I’ve been working a lot in “AJAX”: for the past couple of days using the “YAHOO library”: I must say that it is an impressive if large piece of code. I’ve been using the “dragdrop”: portion of the code and am really liking what I see. It’s not as ‘user friendly’ as “”: but it’s much more powerful. I started this project in “”: but had to abandon it because I couldn’t get the fine-grain control I needed. Basically, IMHO, “”: is great if you are looking to Web 2.0-erize your site but if you are building a serious application, you are going to need “YAHOO library”: When I finish I’ll blog togehter a little tutorial about what I learned because a lot of what I’m learning I’m having to learn by reading other people’s code and keep trying different things till something works. (Old-school, cave-man coding)

Someone reported today a problem with “WP-Notable”: and “WordPress 1.5.1”: I don’t have a 1.5.x blog running anymore so I can’t test it. I know what the problem is but 1.5.1 doesn’t support the function I need to call. So for the moment, if you are running 1.5.x I highly recommend you use one of the other packages that do this. (No, I won’t point you to one, google around, you’ll find them.)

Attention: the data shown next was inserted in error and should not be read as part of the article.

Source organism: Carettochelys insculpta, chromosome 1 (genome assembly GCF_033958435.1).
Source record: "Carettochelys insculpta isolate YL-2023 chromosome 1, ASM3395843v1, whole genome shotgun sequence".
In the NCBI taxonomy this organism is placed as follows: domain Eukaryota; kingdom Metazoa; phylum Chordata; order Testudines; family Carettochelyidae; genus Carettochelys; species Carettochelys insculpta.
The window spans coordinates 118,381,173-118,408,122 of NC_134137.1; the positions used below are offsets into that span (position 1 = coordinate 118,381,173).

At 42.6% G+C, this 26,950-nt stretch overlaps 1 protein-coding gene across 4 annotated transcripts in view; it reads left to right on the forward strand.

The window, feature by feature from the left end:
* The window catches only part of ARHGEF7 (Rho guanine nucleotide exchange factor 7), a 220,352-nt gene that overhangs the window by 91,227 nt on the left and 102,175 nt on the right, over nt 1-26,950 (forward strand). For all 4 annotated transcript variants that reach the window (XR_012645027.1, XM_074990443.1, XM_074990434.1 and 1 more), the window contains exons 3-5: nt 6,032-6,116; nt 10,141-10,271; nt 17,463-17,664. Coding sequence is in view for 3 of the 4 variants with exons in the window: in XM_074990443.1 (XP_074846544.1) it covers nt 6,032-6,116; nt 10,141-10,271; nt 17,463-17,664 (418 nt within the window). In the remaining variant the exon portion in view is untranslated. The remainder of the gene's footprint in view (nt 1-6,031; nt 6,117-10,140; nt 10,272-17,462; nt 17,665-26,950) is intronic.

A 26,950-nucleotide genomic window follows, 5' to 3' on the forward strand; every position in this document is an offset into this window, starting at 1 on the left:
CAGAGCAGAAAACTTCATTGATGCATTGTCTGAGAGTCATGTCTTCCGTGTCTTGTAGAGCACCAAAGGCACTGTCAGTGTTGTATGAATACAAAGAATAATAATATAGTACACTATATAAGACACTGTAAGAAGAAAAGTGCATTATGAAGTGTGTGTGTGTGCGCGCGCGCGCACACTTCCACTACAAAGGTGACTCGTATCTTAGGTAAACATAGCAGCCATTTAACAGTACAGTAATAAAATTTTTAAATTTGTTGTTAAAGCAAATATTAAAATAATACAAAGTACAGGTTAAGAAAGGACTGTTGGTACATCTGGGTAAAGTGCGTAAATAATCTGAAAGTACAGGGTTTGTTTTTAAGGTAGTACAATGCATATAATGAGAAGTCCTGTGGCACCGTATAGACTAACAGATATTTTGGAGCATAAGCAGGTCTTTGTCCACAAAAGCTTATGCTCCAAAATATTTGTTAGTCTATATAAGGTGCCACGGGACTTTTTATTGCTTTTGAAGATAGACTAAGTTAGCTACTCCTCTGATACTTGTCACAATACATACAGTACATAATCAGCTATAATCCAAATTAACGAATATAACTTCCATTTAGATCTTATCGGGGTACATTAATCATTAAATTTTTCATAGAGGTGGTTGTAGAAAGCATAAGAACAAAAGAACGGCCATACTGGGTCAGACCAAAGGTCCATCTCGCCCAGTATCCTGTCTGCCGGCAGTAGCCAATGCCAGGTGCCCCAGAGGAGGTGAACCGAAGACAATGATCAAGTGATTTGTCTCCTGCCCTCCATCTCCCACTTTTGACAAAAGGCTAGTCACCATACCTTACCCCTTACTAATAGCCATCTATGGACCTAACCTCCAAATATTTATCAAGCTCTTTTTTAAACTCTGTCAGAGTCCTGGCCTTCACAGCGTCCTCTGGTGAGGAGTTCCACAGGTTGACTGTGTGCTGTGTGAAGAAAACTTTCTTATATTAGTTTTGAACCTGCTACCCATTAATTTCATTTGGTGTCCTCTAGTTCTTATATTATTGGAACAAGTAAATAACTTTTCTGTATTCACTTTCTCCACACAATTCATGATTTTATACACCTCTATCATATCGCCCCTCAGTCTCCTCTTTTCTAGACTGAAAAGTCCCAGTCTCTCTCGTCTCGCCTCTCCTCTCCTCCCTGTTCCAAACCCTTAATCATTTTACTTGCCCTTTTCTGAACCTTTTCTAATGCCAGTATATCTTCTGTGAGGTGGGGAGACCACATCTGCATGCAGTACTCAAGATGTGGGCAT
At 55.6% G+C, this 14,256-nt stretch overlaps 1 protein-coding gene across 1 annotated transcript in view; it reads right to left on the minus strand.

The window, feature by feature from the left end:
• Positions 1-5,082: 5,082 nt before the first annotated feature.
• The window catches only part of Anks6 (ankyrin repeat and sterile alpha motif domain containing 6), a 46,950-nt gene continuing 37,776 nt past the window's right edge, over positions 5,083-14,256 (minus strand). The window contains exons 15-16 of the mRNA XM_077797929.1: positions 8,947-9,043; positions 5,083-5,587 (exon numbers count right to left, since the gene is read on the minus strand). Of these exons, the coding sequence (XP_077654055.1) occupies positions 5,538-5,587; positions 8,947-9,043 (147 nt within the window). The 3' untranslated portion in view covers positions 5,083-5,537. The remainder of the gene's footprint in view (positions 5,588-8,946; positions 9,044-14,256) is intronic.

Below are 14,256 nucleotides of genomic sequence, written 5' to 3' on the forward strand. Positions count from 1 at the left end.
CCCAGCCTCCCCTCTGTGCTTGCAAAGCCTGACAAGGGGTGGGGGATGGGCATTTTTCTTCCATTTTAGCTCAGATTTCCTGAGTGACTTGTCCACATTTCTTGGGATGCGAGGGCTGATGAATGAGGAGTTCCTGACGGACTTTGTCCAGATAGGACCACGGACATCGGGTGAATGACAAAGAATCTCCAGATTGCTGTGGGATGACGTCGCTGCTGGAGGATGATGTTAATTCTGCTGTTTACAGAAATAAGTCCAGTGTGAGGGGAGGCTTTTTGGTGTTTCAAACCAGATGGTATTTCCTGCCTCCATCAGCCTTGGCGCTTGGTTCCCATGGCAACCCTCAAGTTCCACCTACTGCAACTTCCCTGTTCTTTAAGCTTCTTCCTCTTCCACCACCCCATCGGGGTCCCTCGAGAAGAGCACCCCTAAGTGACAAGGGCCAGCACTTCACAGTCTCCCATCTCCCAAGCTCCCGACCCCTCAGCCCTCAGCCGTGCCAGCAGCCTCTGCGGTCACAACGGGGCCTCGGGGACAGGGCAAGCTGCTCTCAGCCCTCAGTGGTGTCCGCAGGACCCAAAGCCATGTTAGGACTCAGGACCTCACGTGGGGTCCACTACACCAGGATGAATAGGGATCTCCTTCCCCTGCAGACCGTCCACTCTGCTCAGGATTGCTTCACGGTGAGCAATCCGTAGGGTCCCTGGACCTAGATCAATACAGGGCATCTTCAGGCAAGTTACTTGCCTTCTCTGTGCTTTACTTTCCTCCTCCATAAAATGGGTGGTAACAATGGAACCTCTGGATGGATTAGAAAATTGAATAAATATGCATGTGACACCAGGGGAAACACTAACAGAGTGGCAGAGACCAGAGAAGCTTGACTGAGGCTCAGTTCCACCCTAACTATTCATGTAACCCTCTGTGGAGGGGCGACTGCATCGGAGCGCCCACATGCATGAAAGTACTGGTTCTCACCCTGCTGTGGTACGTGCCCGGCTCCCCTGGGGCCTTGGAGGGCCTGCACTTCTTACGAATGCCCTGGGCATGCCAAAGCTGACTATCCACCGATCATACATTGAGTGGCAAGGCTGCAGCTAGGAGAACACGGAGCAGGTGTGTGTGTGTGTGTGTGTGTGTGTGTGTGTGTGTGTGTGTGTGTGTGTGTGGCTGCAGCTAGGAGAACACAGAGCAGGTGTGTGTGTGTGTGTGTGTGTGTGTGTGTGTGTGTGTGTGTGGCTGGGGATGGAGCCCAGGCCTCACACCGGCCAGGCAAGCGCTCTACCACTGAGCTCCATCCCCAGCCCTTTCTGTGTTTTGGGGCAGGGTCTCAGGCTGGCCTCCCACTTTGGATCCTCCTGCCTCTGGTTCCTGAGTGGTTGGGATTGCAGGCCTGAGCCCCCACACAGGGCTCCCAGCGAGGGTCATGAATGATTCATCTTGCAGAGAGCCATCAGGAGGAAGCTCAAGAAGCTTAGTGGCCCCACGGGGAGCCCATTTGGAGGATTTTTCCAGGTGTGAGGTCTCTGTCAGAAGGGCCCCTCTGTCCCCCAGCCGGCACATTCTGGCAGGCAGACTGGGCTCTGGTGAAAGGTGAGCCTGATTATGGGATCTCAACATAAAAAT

I’m working on my “tagcloud”: project. I’ve decided that it needs a second dimension. Right now size indicates popularity of the topic. (Well, it really depends on how you set your CSS) I also want to be able to imply a second dimension. In the test case I’m working on, I want to confer relative age of the topic. (Very popular but old isn’t interesting, kinda like George Clooney) I’ll be doing this by fading the color as the second dimension.

Anyhow, that is what’s up with Cal. Hope you’ve enjoyed it. Hey, in case you missed the memo, my weekly “Zend Framework Mailinglist”: Roundups now have their own tag. Check them out “here”:

Until next time,


Another “Notable” update

Dear Reader,

Yep, it’s that time again. Time to dive in, grab the new code and beat it into submission.

I’ve updated WP-NOTABLE, part of the BlogBling line of plugins. I fixed a problem where it would reset your options each time you went to the admin page. I’ve also implemented support for thanks to their support department sending me the code.

You can download from the Project Page. Complete (and hopefully user friendly) instructions are there as well.

Until next time,


BlogBling General Update

Dear Reader,

This is for all of you who use my blogbling plugins. I’m in the process of updating them all. I’ve updated WP-NOTABLE and WP-ESBN and WP-FATTER but the rest will be updated soon. The reason for the update is that it was pointed out to me that the plugins that ran in the_loop were causing a lot of hits on the database. I’m updating them all to be more database friendly.

Also, I’ve recently updated to WordPress 2.0.2 All plugins seem to be working fine. The only thing I had to do was check my ESBN options, for some reason, they did not survive the deactivate/Activate. I’ll look into that.

To the best of my knowledge all of the ones recently updates are now working correctly. Feel free to correct me on this.

Until next time,